Published: Dec. 8, 2021
A businessman stands up to his calves in water.

Forward-looking schools are priming students for profound challenges ahead.

As they step into today’s business landscape and tomorrow’s leadership roles, students are facing a rapidly transforming world, and climate change issues are among the top challenges on the horizon.  

But many business schools are not yet addressing climate change and how business may be part of the solution. 

What top schools are doing

Some schools, however, have introduced innovative content and experiences that teach future business leaders how markets and business skills can play a role in identifying solutions that lessen, adapt to, or reverse the impacts of climate change. 

Columbia Business School has spent more than a decade developing the curriculum for its Climate Change and Business Program, including courses like New Development in Energy Markets and The Business of Climate Change: Investing and Managing in a Changing Environment. The program provides experiential learning and research opportunities, as well as conferences and seminars that help students develop connections between theory and practice as it relates to climate.

At Stanford Graduate School of Business, The Policy, Politics and Economics for Solving Global Warming course explores how the next generation of leaders will use a combination of forward-looking public policy, political power and technologies to address the climate challenge.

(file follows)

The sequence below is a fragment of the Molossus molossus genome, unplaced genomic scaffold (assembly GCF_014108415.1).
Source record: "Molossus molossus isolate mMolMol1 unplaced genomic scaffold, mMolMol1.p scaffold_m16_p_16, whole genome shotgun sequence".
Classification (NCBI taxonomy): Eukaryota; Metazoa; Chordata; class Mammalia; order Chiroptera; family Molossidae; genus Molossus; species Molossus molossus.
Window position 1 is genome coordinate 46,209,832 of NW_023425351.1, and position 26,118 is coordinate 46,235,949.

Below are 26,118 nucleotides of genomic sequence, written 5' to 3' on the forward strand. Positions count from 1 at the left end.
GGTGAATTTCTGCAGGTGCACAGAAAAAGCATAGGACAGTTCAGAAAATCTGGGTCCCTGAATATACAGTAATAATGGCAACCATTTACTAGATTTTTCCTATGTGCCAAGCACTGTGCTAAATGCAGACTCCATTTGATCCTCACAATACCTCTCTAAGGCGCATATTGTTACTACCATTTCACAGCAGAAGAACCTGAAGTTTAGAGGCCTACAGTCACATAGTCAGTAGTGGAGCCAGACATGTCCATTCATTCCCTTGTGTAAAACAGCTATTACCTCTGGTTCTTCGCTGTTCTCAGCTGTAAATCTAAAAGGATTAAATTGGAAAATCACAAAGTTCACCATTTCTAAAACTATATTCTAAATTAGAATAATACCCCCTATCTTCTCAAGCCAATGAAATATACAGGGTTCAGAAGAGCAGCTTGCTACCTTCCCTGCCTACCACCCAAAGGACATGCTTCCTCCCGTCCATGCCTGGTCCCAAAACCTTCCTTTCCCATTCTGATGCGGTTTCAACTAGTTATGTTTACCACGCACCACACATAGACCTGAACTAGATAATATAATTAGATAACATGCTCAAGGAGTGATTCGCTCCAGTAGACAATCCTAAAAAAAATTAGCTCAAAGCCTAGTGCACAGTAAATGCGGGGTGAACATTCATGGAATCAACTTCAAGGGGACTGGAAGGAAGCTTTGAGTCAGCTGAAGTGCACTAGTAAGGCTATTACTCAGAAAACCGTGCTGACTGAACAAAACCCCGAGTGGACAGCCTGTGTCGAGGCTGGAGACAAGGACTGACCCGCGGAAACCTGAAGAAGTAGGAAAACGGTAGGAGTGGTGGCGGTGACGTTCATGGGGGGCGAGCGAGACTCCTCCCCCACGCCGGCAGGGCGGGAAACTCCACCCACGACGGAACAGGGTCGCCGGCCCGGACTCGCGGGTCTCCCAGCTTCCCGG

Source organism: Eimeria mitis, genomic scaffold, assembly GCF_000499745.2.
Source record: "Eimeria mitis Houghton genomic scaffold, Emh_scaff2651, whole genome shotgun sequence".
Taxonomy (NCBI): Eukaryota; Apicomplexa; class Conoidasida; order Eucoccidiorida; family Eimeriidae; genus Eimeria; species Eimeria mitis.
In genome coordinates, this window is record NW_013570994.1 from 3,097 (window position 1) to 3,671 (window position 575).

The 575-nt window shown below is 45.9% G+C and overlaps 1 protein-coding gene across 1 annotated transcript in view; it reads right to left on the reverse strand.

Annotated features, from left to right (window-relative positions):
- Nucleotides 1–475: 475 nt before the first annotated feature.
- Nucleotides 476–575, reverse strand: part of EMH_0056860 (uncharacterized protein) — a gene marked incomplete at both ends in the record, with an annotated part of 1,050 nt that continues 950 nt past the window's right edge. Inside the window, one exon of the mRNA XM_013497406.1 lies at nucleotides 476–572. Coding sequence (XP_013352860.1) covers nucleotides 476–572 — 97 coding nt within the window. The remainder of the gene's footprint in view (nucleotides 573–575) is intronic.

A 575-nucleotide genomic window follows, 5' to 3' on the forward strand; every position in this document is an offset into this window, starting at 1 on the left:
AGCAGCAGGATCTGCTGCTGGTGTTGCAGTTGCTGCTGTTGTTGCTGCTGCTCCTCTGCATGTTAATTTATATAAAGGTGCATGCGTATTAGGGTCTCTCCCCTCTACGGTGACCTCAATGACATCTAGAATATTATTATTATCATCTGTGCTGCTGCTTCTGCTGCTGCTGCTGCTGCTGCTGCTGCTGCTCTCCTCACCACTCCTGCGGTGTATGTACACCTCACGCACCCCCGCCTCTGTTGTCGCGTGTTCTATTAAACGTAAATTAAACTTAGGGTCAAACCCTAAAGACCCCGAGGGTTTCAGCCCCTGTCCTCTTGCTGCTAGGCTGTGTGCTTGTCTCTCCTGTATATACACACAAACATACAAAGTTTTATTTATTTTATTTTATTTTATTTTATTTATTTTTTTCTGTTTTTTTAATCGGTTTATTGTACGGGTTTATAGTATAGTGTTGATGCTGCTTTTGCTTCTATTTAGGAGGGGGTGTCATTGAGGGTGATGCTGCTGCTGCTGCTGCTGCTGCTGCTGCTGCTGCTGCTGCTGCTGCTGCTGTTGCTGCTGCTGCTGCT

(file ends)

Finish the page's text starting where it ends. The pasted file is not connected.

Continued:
NYU Stern offers courses like Climate Science: Realities and Risks of a Changing Climate, Investing for Environmental and Social Impact, and A Financial Approach to Climate Change, which explores the science and economics of climate change, policy responses to climate change, portfolio choices, and tools to mitigate climate risks. 

Leeds School of Business recently launched the Clean Energy MBA Pathway, a curated combination of courses and co-curricular experiences that equip students to lead the transition to clean energy. In partnership with the Masters of the Environment graduate program, Leeds offers courses that include Energy Science and Technology, Renewable and Sustainable Energy in Practice, and Energy Policy in the 21st Century. Recently, the school produced a video on one professor’s research about how environmental entrepreneurship can be part of the climate crisis solution.

From one-offs to all in

While business schools continue to develop courses and programs on the business of climate change, some education leaders recommend that it be woven throughout the core curriculum, from finance to operations to marketing—through class projects, readings, case competitions and guest speakers. When business graduates appreciate how climate change can affect business decisions and opportunities, they will be better prepared to act in ways that not only create economic value, but social value as well.  

Sharing ideas

If you would like to share what your business school is doing to prepare students to face climate-related challenges, please email us and we’ll include some of these ideas in our next newsletter. 

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